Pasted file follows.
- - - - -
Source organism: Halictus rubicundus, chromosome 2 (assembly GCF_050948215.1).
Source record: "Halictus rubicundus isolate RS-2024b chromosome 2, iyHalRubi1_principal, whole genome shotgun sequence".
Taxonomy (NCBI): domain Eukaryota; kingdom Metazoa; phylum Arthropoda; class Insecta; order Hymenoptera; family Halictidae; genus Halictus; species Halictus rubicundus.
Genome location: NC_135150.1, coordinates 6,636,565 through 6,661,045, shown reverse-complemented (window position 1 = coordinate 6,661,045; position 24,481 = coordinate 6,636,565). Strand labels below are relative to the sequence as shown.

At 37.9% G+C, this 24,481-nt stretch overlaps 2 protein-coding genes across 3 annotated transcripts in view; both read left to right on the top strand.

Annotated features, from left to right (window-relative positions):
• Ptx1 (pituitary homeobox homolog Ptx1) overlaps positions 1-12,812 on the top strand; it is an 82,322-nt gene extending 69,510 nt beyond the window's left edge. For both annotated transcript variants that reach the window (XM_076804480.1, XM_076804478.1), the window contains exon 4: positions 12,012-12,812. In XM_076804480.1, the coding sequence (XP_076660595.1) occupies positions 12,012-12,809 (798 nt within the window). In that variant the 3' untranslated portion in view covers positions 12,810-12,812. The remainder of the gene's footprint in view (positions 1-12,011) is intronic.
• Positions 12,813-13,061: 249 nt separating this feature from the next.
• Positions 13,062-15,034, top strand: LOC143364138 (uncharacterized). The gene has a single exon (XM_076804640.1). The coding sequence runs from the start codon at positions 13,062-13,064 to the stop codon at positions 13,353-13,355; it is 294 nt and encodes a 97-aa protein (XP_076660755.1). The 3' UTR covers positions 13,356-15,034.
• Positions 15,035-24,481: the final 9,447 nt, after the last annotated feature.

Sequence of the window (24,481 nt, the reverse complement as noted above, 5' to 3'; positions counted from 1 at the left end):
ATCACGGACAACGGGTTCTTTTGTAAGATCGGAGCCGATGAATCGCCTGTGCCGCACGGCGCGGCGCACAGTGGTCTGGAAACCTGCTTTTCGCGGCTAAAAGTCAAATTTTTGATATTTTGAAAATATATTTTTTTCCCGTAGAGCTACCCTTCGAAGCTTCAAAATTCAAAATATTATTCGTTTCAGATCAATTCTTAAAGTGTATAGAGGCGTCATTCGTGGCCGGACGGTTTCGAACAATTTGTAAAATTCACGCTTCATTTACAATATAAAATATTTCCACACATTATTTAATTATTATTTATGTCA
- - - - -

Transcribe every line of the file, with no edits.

Source organism: Halictus rubicundus, chromosome 2 (assembly GCF_050948215.1).
Source record: "Halictus rubicundus isolate RS-2024b chromosome 2, iyHalRubi1_principal, whole genome shotgun sequence".
Taxonomy (NCBI): domain Eukaryota; kingdom Metazoa; phylum Arthropoda; class Insecta; order Hymenoptera; family Halictidae; genus Halictus; species Halictus rubicundus.
Genome location: NC_135150.1, coordinates 6,636,565 through 6,661,045, shown reverse-complemented (window position 1 = coordinate 6,661,045; position 24,481 = coordinate 6,636,565). Strand labels below are relative to the sequence as shown.

At 37.9% G+C, this 24,481-nt stretch overlaps 2 protein-coding genes across 3 annotated transcripts in view; both read left to right on the top strand.

Annotated features, from left to right (window-relative positions):
• Ptx1 (pituitary homeobox homolog Ptx1) overlaps positions 1-12,812 on the top strand; it is an 82,322-nt gene extending 69,510 nt beyond the window's left edge. For both annotated transcript variants that reach the window (XM_076804480.1, XM_076804478.1), the window contains exon 4: positions 12,012-12,812. In XM_076804480.1, the coding sequence (XP_076660595.1) occupies positions 12,012-12,809 (798 nt within the window). In that variant the 3' untranslated portion in view covers positions 12,810-12,812. The remainder of the gene's footprint in view (positions 1-12,011) is intronic.
• Positions 12,813-13,061: 249 nt separating this feature from the next.
• Positions 13,062-15,034, top strand: LOC143364138 (uncharacterized). The gene has a single exon (XM_076804640.1). The coding sequence runs from the start codon at positions 13,062-13,064 to the stop codon at positions 13,353-13,355; it is 294 nt and encodes a 97-aa protein (XP_076660755.1). The 3' UTR covers positions 13,356-15,034.
• Positions 15,035-24,481: the final 9,447 nt, after the last annotated feature.

Sequence of the window (24,481 nt, the reverse complement as noted above, 5' to 3'; positions counted from 1 at the left end):
ATCACGGACAACGGGTTCTTTTGTAAGATCGGAGCCGATGAATCGCCTGTGCCGCACGGCGCGGCGCACAGTGGTCTGGAAACCTGCTTTTCGCGGCTAAAAGTCAAATTTTTGATATTTTGAAAATATATTTTTTTCCCGTAGAGCTACCCTTCGAAGCTTCAAAATTCAAAATATTATTCGTTTCAGATCAATTCTTAAAGTGTATAGAGGCGTCATTCGTGGCCGGACGGTTTCGAACAATTTGTAAAATTCACGCTTCATTTACAATATAAAATATTTCCACACATTATTTAATTATTATTTATGTCA